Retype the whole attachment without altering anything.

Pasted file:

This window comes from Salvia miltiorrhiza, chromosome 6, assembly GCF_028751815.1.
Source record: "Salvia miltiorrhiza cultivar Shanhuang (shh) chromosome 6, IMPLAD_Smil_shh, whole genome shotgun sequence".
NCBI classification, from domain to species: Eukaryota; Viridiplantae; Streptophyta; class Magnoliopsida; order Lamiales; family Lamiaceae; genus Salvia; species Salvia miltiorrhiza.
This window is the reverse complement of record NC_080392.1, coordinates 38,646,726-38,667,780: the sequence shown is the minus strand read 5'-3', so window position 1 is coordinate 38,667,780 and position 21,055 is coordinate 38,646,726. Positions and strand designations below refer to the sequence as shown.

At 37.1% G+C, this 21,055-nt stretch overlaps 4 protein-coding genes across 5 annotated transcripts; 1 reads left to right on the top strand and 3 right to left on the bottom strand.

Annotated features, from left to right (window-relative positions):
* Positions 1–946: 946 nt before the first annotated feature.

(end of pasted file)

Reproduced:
This window comes from Salvia miltiorrhiza, chromosome 6, assembly GCF_028751815.1.
Source record: "Salvia miltiorrhiza cultivar Shanhuang (shh) chromosome 6, IMPLAD_Smil_shh, whole genome shotgun sequence".
NCBI classification, from domain to species: Eukaryota; Viridiplantae; Streptophyta; class Magnoliopsida; order Lamiales; family Lamiaceae; genus Salvia; species Salvia miltiorrhiza.
This window is the reverse complement of record NC_080392.1, coordinates 38,646,726-38,667,780: the sequence shown is the minus strand read 5'-3', so window position 1 is coordinate 38,667,780 and position 21,055 is coordinate 38,646,726. Positions and strand designations below refer to the sequence as shown.

At 37.1% G+C, this 21,055-nt stretch overlaps 4 protein-coding genes across 5 annotated transcripts; 1 reads left to right on the top strand and 3 right to left on the bottom strand.

Annotated features, from left to right (window-relative positions):
* Positions 1–946: 946 nt before the first annotated feature.